Effects of smoke-free laws on alcohol-related car crashes in California and New York: time series analyses from 1982 to 2008

Am J Public Health. 2013 Feb;103(2):214-20. doi: 10.2105/AJPH.2012.300906. Epub 2012 Dec 13.


We examined effects of New York and California's statewide smoke-free restaurant and bar policies on alcohol-related car crash fatalities. We used an interrupted time-series design from 1982 to 2008, with 312 monthly observations, to examine the effect of each state's law on single-vehicle-nighttime crashes and crashes involving a driver with a blood alcohol concentration of 0.08 grams per deciliter or greater. Implementation of New York and California's statewide smoke-free policies was not associated with alcohol-related car crash fatalities. Additionally, analyses showed no effect of New York's smoke-free policy on alcohol-related car crash fatalities in communities along the Pennsylvania-New York border. Statewide smoke-free restaurant and bar laws do not appear to affect rates of alcohol-related car crashes.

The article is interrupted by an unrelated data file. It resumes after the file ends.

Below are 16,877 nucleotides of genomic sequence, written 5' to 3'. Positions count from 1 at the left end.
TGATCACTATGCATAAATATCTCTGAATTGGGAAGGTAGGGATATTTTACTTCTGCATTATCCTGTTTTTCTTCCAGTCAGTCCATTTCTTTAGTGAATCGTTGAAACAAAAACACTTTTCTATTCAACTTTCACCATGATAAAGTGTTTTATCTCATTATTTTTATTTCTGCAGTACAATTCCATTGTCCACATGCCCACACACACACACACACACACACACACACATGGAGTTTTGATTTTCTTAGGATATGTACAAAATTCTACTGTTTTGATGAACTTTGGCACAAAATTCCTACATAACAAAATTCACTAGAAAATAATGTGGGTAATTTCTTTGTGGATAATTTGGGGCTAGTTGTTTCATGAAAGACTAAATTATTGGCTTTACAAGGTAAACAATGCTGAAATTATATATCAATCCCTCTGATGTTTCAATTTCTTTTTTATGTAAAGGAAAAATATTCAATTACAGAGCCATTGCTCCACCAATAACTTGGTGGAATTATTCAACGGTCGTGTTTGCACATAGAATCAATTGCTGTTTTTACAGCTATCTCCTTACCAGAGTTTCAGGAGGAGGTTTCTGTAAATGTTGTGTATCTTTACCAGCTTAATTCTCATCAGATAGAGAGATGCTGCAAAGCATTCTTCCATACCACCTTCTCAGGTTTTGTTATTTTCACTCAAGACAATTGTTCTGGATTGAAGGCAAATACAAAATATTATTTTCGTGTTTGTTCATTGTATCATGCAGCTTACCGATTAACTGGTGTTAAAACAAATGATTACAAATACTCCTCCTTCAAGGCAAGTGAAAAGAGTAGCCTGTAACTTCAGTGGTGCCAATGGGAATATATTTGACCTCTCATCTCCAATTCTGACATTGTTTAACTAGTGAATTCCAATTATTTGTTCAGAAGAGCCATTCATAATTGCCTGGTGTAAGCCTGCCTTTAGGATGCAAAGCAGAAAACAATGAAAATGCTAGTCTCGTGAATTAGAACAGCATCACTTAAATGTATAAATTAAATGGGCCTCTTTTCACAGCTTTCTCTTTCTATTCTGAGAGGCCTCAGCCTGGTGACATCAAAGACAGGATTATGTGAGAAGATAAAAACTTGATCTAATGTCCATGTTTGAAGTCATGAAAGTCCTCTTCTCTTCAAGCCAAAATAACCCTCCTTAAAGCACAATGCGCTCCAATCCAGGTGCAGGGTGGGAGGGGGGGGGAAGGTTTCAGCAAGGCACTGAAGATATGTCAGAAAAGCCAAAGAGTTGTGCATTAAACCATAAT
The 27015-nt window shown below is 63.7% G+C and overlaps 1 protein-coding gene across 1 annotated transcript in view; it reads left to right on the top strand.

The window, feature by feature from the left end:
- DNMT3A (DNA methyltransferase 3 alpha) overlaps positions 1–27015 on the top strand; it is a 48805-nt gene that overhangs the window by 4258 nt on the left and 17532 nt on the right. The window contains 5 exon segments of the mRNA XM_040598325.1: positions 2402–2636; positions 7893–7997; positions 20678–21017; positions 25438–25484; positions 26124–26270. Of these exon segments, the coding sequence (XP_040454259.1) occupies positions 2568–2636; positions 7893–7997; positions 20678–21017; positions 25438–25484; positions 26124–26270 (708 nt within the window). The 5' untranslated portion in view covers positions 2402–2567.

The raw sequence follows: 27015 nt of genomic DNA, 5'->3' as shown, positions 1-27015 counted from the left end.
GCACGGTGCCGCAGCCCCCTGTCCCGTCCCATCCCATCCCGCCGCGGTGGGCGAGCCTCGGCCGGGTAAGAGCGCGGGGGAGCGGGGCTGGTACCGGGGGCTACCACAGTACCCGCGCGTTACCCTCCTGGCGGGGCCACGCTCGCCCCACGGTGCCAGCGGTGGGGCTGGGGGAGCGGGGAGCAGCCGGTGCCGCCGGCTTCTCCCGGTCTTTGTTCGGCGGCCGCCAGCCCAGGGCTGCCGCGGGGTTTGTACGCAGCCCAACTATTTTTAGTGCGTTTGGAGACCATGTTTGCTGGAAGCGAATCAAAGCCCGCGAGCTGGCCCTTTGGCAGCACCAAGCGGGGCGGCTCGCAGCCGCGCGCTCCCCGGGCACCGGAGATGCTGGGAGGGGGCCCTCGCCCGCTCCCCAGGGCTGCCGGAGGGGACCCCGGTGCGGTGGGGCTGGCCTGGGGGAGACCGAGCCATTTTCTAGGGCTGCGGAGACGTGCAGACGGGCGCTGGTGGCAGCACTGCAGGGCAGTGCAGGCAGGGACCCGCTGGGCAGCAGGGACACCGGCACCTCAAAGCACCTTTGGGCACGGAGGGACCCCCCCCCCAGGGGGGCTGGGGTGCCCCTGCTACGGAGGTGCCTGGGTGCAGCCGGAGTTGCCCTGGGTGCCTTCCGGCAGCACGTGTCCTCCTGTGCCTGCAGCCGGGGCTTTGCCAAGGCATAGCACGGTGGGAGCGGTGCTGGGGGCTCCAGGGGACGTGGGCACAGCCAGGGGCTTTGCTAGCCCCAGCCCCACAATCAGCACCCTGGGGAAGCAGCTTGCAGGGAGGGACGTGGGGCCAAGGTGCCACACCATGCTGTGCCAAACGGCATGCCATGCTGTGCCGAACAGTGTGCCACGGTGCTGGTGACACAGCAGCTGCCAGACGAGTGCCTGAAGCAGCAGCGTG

Publication types

  • Research Support, N.I.H., Extramural

MeSH terms

  • Accidents, Traffic / statistics & numerical data*
  • Alcohol Drinking*
  • Automobile Driving*
  • California
  • Ethanol / blood
  • Humans
  • Models, Statistical
  • New York
  • Pennsylvania
  • Restaurants / legislation & jurisprudence*
  • Smoke-Free Policy / legislation & jurisprudence*


  • Ethanol